A VIRTUAL Climate Ambition Summit attended by around 70 government leaders was held on December 12, 2020 on the fifth anniversary of the Paris Agreement (PA). This Summit, organised by the UN, France and the UK, was expected to push governments to declare deeper emission cuts than their commitments under PA in the lead up to the next Conference of Parties (COP 26) in Glasgow next December.
The good news is that as many as 45 countries, among them 24 high-emission nations, announced additional cuts by 2030 than in their PA commitments, either at the Summit or over the past few months, despite the sharp economic downturn precipitated by the Covid-19 pandemic. This reveals greater political and public support in many parts of the world for a more urgent and sharper response to the threat of climate change.
Many countries committed to achieving net-zero emissions by 2050 or a little later, that is emissions of greenhouse gases being equal to their absorption in sinks like forests, land, water bodies etc., or by other means. This is in line with scientific estimates that, in order to meet the global goal of keeping average temperature rise by 2100 under two degrees C, global emissions need to be reduced by 50 per cent by 2030 and reach net-zero by 2050.
Net-zero commitments were made by many nations including several low- and middle-income countries such as Barbados, Fiji, Malawi, Nepal and Argentina. Most of the serious impact, however, would be made by net-zero pledges by large emitters such as China, the EU and other high-income countries in Europe and Asia.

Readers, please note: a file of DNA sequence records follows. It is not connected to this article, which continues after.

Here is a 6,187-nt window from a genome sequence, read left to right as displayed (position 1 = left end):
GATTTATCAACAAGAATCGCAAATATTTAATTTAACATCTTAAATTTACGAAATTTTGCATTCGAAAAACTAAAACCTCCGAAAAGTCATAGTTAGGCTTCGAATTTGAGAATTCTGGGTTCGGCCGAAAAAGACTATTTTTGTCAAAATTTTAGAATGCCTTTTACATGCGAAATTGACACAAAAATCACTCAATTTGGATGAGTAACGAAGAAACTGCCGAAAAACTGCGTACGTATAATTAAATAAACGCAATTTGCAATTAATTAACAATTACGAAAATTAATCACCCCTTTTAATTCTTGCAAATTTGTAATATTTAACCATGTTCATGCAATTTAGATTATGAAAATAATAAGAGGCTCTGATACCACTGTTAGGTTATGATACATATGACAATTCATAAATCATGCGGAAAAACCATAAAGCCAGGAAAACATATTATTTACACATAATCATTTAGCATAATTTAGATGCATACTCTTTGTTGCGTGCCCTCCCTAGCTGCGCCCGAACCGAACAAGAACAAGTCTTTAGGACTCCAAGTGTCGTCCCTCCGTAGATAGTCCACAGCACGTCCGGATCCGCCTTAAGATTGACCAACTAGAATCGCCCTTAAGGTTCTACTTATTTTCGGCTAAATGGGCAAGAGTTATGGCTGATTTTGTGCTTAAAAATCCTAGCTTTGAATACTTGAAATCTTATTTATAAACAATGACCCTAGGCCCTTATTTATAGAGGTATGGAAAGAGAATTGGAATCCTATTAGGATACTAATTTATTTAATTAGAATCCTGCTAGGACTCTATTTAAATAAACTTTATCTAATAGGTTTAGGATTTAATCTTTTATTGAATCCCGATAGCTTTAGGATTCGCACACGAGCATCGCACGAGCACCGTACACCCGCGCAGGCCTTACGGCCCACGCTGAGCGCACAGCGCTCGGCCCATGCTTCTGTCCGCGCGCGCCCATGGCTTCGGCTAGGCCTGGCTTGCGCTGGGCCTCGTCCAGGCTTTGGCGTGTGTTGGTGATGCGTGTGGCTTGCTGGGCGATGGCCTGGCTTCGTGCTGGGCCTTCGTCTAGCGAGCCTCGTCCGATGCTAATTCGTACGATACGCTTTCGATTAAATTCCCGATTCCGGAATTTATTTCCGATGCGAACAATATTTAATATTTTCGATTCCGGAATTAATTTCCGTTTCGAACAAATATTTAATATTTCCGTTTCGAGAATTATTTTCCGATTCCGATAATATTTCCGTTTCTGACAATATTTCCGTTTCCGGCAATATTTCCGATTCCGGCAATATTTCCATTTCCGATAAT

President Xi Jinping repeated the commitment of China, the world’s largest emitter, to net zero emissions by 2060 in his address to the UN General Assembly in September. China also stepped up other NDC targets by pledging to cut emissions intensity (EI) or emissions per unit of GDP by 65 per cent and to add 1,200 gigawatts (1 GW = 1000 MW) installed capacity of solar and wind energy by 2030.
The EU, the world’s third-largest emitter promised to cut emissions by 55 per cent compared to 1990 levels by 2030, up from its PA commitment of 40 per cent, widely seen as highly inadequate. The EU Commission laid out a blueprint in September this year for achieving this target, including renewable energy (RE) generation capacity of 66 per cent from 40 per cent now and reducing fossil-fuel generation capacity to 20 per cent from 34 per cent now, involving an annual investment of Euro 350 billion in energy, about 30 per cent of EU long-term budget being spent on climate-related actions, and financial assistance to coal-dependent Poland.
The UK announced an even higher target of reducing GHG emissions by 68 per cent below 1990 levels by 2030. UK Business, Industry and Energy Minister Alok Sharma as “co-host” and Chair of COP-26, while appreciating raised levels of ambition at the summit, called for commitments of even deeper cuts at COP-26. PM Boris Johnson in his speech declared the UK would become the “Saudi Arabia of wind power,” sufficient to “power all homes in the UK,” and aggressive efforts on hydrogen power.
Japan, South Korea, Canada and South Africa also committed to net-zero by 2050, even though Canada and South Africa have a mixed track record as regards sticking to commitments and emissions higher than their per capita “fair share.”
In any case, with these, a total of 127 countries accounting for 63 per cent of global emissions have either committed to, or are actively considering, net-zero targets (Climate Action Tracker https://bit.ly/34iIzTo). But this is only half the story as we shall see further below.
US AND OTHER LAGGARDS